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Some Applications of Pulses

Author: J.B. Hoag

A saw-toothed wave-form may be produced by sending pulses into the input of the circuit of Fig. 30 H.

Fig. 30 H. Pulses are converted into saw-toothed waves with this circuit

Tube 1 is normally biased to cutoff. The positive pulses e1 charge C quickly through R1. After the brief charging, C empties slowly through R. For a reasonably linear sweep, the time constant RC must be great in comparison with the time between pulses. The output current i can be used in the magnetic deflecting coils of a cathode-ray tube for television purposes. The flyback time is t1 and the scanning time is t in the figure.

In the pulse method of Breit and Tuve, for measuring the height of the ionosphere, short pulses are radiated from a transmitter. A nearby receiver picks up the direct pulse almost immediately, and then the echo pulse returning from the ionosphere at a later time. The time delay between the two pulses is measured with a string or cathode-ray oscillograph and is a direct measure of the " virtual " height of the ionosphere above the earth. Similarly, pulses from an airplane, reflected from the ground, can be used to measure its altitude. Indeed, the distance out to any object capable of reflecting the pulses can conceivably be measured in this fashion.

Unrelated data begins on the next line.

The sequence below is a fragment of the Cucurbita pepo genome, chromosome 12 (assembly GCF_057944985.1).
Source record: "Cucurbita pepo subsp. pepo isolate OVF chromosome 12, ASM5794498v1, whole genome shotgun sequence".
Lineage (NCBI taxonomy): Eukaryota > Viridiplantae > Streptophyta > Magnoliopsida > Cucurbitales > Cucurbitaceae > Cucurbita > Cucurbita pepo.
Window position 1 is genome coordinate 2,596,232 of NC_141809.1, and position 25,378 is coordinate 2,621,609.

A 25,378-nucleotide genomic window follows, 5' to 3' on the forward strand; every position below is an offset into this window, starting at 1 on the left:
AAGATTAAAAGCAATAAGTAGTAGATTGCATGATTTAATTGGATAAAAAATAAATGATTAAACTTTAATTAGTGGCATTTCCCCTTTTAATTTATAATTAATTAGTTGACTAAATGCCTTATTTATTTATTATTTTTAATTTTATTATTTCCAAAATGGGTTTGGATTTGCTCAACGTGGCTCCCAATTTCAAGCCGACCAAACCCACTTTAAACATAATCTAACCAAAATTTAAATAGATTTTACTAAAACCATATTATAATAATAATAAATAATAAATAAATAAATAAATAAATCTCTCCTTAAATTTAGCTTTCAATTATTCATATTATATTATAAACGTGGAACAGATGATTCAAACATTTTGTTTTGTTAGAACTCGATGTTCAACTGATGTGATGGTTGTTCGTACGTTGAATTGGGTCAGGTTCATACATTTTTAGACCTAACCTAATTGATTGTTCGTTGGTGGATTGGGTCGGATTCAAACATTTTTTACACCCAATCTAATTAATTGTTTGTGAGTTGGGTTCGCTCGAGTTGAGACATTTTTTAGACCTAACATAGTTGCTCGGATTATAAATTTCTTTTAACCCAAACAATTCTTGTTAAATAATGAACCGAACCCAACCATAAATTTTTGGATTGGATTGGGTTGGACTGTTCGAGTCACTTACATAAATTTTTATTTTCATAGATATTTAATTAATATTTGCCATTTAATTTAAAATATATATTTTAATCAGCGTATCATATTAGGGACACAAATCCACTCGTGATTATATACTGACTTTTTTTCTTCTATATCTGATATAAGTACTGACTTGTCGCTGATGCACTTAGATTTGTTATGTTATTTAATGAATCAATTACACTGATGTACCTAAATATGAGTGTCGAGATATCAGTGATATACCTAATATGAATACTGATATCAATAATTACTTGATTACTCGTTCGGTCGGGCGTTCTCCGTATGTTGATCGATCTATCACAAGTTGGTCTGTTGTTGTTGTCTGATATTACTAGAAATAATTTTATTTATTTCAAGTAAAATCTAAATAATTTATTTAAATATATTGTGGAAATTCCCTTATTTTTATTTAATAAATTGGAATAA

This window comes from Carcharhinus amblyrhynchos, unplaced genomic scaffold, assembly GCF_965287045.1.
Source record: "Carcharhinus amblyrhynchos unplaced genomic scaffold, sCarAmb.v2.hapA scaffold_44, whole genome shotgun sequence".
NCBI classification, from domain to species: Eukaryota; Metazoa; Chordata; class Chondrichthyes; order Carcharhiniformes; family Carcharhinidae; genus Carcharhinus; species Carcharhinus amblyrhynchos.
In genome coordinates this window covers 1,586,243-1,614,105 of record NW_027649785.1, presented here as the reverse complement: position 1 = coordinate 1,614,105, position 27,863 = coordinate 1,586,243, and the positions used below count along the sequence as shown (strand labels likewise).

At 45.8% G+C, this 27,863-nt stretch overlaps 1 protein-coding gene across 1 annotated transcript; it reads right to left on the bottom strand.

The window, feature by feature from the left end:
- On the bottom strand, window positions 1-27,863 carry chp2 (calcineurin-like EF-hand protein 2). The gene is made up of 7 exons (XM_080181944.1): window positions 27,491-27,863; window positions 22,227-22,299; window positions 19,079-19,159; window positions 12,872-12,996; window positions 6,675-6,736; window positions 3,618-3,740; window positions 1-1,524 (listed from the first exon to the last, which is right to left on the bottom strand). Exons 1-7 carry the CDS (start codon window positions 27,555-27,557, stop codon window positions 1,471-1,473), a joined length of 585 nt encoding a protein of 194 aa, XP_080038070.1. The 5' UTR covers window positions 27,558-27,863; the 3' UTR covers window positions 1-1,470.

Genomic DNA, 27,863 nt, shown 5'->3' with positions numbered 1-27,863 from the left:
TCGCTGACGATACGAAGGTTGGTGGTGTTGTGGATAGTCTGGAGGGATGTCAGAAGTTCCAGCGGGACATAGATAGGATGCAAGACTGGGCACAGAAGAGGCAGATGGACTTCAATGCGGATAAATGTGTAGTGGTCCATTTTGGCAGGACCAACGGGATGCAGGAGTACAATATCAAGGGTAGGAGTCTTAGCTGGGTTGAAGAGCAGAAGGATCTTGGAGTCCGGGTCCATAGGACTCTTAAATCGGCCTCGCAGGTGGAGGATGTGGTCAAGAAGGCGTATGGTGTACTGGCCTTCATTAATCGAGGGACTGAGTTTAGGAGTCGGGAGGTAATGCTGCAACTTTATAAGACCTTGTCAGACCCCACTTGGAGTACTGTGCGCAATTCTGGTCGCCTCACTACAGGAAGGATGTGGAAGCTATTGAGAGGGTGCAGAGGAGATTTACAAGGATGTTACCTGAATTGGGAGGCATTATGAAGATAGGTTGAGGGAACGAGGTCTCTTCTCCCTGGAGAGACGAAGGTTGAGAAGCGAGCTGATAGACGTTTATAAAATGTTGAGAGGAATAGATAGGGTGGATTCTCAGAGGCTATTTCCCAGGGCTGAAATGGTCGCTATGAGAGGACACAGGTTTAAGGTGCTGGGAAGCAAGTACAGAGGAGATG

A direct measurement of the velocity of radio waves over short paths has been made1 by sending out pulses from a fixed station. These were received at a portable station and re-radiated back to the first station. The time delay represented that taken by the radio wave in traveling twice the distance to the mobile station plus the delay time in the electrical circuits. The latter was eliminated by taking observations with the portable unit at two different known distances. The velocity of radio waves was found to be 2.985 1010 cms. per sec, which is in essential agreement with that of light.




Last Update: 2009-11-01